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For coach Tim Speraw, expectations do not change when it comes to Lebanon boys basketball.

Although, why should they when they have produced results like L-L Section 2 championships in 2014 and 2016 most recently, an eighth-place finish in District 3 last season, and a trip to the state championship tournament?

“It’s Lebanon, and we’re not only expected to win, we’re expected to put up banners, and we accept that responsibility,” Speraw said. “This is year seven and those expectations haven’t changed from the moment I got here and when I played and when I coached under other coaches, and I don’t think they’re going to change.”

But they are not just satisfied with getting there. Although he lost a few players to graduation, Speraw has a lot of key contributors back from a squad that battled through key injuries to make the deep playoff run, and he fully expects that ability to adjust to pay dividends again this season.

“We’re a good eight to nine deep and our starting lineup can change week in, week out,” Speraw said. “We’re just counting on everybody playing as a team and becoming one, and once we get there we could have some potential.”

And they will need to gel as a unit pretty quickly in their new home in Section 1 of the Lancaster-Lebanon League. With the new alignment, Lebanon will have teams on their schedule twice this season that previously they saw only once.

“Obviously being in Section 1 you get to play with all of the big boys, and we’re more than up for the challenge,” Speraw said. “I like the competition, and I think the kids will thrive on the competition, so we look forward to it.”

The Cedars will rely on their experience to get them through the tough section competition because they do not have a great deal of size. But what they lack in size, they make up for with athleticism and are pretty balanced in terms of the returners and new players who are expected to contribute.

Speraw said, “We have five guys back that got a lot of experience last year, and where we may lack size, our guards are pretty quick and strong. I think balance is probably our biggest strength.”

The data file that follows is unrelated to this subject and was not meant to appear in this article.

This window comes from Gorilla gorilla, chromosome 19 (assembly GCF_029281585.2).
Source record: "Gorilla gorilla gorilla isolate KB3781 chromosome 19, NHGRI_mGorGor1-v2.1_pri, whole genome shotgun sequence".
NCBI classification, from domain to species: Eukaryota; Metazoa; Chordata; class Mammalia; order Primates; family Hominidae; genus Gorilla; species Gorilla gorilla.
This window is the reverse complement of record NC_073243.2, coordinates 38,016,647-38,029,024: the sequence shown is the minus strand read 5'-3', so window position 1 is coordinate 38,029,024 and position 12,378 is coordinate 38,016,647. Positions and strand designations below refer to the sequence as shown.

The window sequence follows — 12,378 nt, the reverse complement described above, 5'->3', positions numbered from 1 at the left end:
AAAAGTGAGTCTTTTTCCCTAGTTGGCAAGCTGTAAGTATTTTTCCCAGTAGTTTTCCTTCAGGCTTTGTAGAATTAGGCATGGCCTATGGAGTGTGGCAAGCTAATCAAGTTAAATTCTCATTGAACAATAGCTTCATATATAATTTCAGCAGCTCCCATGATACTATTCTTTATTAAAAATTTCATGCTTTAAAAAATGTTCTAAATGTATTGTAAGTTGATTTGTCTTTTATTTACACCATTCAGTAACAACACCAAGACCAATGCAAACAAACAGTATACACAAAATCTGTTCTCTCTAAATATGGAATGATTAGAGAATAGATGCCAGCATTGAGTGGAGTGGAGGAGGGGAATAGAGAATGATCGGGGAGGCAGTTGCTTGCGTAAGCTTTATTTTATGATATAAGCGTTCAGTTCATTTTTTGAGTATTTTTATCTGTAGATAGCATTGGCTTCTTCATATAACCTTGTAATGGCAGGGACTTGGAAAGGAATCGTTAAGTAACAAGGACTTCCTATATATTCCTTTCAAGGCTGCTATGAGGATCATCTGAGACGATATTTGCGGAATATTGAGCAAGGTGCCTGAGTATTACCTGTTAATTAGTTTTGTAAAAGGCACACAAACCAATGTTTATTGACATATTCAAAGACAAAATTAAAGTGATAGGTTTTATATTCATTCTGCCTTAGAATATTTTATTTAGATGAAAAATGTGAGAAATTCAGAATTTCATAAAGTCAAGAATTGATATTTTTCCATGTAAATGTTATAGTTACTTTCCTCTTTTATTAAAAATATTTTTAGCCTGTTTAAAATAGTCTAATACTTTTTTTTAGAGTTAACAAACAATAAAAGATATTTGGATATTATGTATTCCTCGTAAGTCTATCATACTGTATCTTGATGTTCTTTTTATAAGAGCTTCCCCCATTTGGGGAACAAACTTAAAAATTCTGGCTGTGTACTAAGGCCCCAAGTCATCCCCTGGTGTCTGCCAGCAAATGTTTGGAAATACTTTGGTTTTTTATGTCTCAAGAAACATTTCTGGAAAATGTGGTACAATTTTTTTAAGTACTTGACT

With his tallest player, Khalique Washington, listed at 6-foot-5, the Cedars are going to have to battle a little more in the paint, but that epitomizes Lebanon basketball, according to Speraw, who said, “We’re going to scrap; it’s just what we do.”

Other top returners include Shaq Ortiz, Felix Kortwright, Camryn Shaak and Dante Vargas.

Outside the arc, Speraw has many combinations that can fit into the puzzle. He expects that the team will run at times offensively, but he’s also looking for the guards to be patient at times, and be unselfish in order to have success.

But really, success has become synonymous with Lebanon Cedar basketball. They’re just looking to push it to little higher level. After all, Speraw and his bunch want to hang some more banners.

Lebanon boys

Coach: Tim Speraw, 7th season

Last year: 16-12 (12-4)

Returning players: Felix Kortright (jr., G, 6-2), Shaquell Ortiz (sr., F, 6-1), Camryn Shaak (sr., G, 5-10), Dante Vargas (sr., G, 5-9), Khalique Washington (sr., F, 6-5)

Other top players: Luis Aquino-Rios (jr., G, 6-0), Phil Hillesheim (sr., G, 5-9), Sabdriel Pereyra (sr., G, 6-0), Sebastian Sierra (sr., F, 6-0)

Season opener: Dec. 9, at home against Red Lion, 7:30. Cedar Crest and Elco will play at 6.

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